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Issue Date: Vol. 48, No. 9, September 2008, Posted On: 9/18/2008

Rock-Ola Moves To AMI Software, Ending Agreement With Ecast

Nick Montano

LAS VEGAS — Rock-Ola Manufacturing Corp. has chosen AMI Entertainment’s software and music services to ship with its commercial jukeboxes, ending a five-year agreement with Ecast. Rock-Ola made the announcement on September 10 at the Amusement and Music Operators Association’s International Expo in Las Vegas, where the jukemaker showcased its touchscreen jukeboxes in the AMI booth.

For the past five years, Rock-Ola has produced commercial jukeboxes for the Ecast network, which competes with AMI - both specialize in licensing music and developing technology for jukebox terminals that are managed remotely over broadband networks. Effective October 1, jukeboxes leaving the Rock-Ola factory in Torrance, CA, will be powered by AMI.

“In making our decision to change, we considered the needs of our operators and the best technology alliance for our company’s products,” said Rock-Ola president John Schultz. “AMI is the best choice for both parties. It provides more music management options for operators and still realizes that content is crucial to a jukebox network.”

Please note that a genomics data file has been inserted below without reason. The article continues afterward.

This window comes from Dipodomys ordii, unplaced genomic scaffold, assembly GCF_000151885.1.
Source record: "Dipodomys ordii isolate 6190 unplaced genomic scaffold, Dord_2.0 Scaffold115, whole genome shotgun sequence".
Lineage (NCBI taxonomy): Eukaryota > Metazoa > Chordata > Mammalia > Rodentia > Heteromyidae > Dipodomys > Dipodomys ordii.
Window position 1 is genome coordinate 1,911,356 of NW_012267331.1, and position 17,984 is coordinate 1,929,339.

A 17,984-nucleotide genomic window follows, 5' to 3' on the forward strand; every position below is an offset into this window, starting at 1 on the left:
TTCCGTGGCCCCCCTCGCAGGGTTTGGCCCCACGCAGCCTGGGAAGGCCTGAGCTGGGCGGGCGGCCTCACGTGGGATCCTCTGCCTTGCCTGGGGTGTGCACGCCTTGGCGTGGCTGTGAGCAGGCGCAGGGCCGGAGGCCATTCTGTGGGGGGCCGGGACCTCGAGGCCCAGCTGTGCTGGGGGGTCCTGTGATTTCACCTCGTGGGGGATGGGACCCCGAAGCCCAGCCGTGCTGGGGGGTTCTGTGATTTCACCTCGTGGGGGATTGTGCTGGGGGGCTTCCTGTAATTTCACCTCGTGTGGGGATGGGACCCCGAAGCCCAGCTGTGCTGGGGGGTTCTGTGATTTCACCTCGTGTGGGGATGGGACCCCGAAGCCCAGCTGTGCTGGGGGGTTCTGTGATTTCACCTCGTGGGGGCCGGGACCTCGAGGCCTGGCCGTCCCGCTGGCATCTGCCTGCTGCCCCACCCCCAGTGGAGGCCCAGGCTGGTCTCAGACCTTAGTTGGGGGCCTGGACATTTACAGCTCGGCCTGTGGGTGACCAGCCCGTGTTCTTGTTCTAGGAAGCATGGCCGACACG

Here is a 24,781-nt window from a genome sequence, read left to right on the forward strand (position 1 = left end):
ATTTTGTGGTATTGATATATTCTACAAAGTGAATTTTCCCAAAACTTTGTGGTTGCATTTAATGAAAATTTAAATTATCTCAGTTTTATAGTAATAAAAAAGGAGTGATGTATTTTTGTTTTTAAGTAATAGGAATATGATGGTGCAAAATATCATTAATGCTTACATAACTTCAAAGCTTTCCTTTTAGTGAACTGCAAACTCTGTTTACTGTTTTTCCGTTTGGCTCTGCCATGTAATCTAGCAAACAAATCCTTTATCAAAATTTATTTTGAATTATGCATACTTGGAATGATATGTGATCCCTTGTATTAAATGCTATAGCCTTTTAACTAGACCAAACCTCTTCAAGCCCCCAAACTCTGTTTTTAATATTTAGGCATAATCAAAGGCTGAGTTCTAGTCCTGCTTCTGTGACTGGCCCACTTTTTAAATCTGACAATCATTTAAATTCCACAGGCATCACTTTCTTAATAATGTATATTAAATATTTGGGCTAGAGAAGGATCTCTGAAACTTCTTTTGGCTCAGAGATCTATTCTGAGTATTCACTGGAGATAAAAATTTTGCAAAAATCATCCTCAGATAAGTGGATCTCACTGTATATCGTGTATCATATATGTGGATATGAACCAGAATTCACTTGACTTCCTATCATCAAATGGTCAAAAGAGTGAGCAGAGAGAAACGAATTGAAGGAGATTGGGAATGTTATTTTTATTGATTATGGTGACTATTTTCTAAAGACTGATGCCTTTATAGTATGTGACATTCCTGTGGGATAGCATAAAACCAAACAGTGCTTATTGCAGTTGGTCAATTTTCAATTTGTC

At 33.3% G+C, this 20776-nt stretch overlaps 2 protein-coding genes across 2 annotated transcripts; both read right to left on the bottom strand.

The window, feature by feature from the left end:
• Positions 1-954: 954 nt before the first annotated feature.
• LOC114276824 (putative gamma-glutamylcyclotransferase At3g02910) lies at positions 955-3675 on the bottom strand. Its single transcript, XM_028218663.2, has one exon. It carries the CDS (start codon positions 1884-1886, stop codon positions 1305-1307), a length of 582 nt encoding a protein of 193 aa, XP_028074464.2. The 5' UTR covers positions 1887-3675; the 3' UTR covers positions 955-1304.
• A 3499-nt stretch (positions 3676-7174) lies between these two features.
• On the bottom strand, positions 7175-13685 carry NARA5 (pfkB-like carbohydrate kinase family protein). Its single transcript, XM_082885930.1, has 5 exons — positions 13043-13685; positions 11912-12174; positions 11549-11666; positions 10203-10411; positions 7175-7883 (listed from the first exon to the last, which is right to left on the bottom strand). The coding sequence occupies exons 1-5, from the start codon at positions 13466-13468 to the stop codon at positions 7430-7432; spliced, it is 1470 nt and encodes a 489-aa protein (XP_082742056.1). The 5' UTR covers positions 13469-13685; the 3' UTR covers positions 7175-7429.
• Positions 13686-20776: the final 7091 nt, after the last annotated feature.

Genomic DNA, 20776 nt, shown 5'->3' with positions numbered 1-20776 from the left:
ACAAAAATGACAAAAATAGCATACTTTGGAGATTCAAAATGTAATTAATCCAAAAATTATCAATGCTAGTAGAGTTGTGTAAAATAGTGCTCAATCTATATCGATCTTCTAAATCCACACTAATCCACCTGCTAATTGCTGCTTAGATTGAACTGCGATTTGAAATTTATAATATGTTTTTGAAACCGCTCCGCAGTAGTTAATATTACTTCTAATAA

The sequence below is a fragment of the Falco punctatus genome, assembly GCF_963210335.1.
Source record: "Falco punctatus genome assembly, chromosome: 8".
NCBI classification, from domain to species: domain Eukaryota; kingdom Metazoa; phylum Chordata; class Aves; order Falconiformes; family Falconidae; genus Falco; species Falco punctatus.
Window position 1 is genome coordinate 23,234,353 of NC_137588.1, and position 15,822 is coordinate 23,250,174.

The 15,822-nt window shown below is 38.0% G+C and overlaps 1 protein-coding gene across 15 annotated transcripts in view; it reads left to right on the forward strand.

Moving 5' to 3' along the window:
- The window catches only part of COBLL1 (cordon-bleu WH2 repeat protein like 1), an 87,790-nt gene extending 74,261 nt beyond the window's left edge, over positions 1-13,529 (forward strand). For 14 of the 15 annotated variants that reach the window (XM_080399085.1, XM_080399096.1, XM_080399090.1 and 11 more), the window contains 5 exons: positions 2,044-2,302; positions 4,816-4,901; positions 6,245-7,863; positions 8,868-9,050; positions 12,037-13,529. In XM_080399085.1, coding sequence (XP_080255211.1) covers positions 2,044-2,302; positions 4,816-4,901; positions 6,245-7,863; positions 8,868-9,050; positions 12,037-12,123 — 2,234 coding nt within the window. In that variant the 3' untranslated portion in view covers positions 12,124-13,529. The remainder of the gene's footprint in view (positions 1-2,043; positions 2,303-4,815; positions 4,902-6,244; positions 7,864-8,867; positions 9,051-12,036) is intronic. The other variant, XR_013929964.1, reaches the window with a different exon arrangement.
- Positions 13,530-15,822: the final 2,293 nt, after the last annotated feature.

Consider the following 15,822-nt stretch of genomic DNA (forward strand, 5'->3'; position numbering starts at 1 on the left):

Rock-Ola’s AMI-powered commercial jukebox line will initially include three models, all equipped with Peavey audio systems. The Slimline SL-2 offers sleek, contemporary styling in a freestanding format. The Rock- Star 3 and Wall-Rock PV provide attractive, narrow profiles in wall-mount design.

Rock-Ola jukeboxes running AMI software pair two of the best-known names in coin-op. AMI Entertainment is the successor to Automatic Musical Instruments, which began as a manufacturer of player pianos in 1909 and introduced its first jukebox in 1927. AMI today designs state-of-the-art digital jukebox applications. Industry pioneer David Cullen Rockola began building jukeboxes in Chicago in 1935; the Rock-Ola line still bears his name..

Today, Rock-Ola and AMI’s sister company Rowe International (Grand Rapids, MI) are competitors in the manufacture of commercial digital jukeboxes. However, Rock-Ola is the first independent factory in the U.S. to package AMI software and content with its jukeboxes.

“An alliance with a manufacturer of Rock-Ola’s stature adds tremendous strength to AMI digital music,” said AMI/Rowe senior vice-president of sales and marketing John Margold.

Rock-Ola chief executive Glenn Streeter, who also is the founder of Antique Apparatus Co., added: “It’s ironic. Twenty-five years ago when Antique Apparatus was first building nostalgic cabinets, I purchased mechanisms from Rowe. Now, in the digital music era, we are partnered with AMI/Rowe, coming full circle.”

In 1992, Rock-Ola merged with Antique Apparatus, which crafted nostalgia jukeboxes for the home market. The company is online at rock-ola.com.

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